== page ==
Fine-Tuning Your Content

Finally, creating a great tweet isn’t just about what you write – it’s also about how you highlight that content. In particular, the last few years have been marked by a sharp increase in photo and video tweets; GIFs also play a role in this video economy. If you’re trying to draw attention to your tweets, adding these visuals is a must. Tweets with photos average a 35% greater retweet rate, while those with videos draw a 28% boost. Visuals also help boost replies, compared to text-only content.

Another way to boost your Twitter content is by using the new poll feature. Like asking open-ended questions, a traditional engagement strategy, a poll helps companies get the lay of the land regarding customers’ interests and preferences. At the same time, it also reduces the pressure on customers to come up with something innovative to contribute or be the first to reply. Polls can also help your company restrict feedback to answers that will actually be helpful to you, rather than the random thoughts that pepper every survey known to business.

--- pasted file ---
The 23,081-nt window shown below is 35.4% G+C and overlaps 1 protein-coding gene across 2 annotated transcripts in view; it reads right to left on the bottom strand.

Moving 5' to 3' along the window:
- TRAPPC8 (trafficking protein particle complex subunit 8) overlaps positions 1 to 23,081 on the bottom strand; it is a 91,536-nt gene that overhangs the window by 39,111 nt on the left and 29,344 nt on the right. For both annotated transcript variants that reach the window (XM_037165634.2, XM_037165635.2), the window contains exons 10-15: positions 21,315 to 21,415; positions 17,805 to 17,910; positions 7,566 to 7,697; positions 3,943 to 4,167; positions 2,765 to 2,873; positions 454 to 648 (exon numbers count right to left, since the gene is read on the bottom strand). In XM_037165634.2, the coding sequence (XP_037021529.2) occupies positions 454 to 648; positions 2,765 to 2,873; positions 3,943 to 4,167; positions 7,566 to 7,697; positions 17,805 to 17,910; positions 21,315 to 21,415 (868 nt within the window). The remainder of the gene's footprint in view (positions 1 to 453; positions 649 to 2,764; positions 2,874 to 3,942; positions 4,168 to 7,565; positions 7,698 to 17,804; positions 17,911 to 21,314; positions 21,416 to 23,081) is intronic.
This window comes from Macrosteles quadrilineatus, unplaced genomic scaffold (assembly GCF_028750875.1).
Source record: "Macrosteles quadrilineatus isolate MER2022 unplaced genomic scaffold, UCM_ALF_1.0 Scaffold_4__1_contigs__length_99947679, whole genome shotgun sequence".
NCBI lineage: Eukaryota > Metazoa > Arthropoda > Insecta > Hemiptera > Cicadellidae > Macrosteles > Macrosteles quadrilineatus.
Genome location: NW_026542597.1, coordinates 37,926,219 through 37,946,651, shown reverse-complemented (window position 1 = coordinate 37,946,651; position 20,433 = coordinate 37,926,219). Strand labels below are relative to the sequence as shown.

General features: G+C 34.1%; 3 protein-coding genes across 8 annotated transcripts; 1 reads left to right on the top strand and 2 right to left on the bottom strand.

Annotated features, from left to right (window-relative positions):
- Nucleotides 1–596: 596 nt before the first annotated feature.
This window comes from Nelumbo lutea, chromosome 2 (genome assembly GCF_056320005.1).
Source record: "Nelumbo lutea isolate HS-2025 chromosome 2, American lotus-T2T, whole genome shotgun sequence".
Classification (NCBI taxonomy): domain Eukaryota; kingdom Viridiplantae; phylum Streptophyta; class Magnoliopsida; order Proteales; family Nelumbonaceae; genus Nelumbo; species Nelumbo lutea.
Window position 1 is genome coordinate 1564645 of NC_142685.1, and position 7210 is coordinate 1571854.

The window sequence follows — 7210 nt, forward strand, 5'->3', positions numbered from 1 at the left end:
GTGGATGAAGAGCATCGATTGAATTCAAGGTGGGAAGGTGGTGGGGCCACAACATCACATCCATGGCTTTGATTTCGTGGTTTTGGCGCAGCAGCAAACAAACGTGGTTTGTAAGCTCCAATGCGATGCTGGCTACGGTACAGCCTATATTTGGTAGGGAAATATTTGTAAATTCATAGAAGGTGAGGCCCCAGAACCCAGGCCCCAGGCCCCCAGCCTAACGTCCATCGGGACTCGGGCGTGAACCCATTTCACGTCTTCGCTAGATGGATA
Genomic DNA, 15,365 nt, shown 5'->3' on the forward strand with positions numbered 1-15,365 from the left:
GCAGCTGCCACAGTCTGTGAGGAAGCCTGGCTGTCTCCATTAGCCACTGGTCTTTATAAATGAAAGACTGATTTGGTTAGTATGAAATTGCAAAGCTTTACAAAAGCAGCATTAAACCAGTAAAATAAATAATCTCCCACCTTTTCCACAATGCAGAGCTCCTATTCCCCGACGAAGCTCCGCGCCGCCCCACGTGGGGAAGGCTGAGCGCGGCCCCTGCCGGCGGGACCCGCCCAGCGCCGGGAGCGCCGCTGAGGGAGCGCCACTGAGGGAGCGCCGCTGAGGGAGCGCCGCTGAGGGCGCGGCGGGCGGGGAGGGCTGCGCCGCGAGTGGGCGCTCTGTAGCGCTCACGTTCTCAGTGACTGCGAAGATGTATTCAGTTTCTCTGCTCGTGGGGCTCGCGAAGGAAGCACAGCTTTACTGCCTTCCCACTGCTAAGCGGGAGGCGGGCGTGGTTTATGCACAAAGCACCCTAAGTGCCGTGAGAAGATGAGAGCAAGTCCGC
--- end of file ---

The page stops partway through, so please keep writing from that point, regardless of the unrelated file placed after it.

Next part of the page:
Twitter may not have the visual cachet of Instagram or big picture content like your blog, but it’s a powerful way to connect with your customers. All you have to do is put Twitter’s expanding catalog of features to work, and don’t be afraid to keep the text short and sweet. Your customers are here to get a taste of your business’s personality – you don’t have to give them a professional manifesto.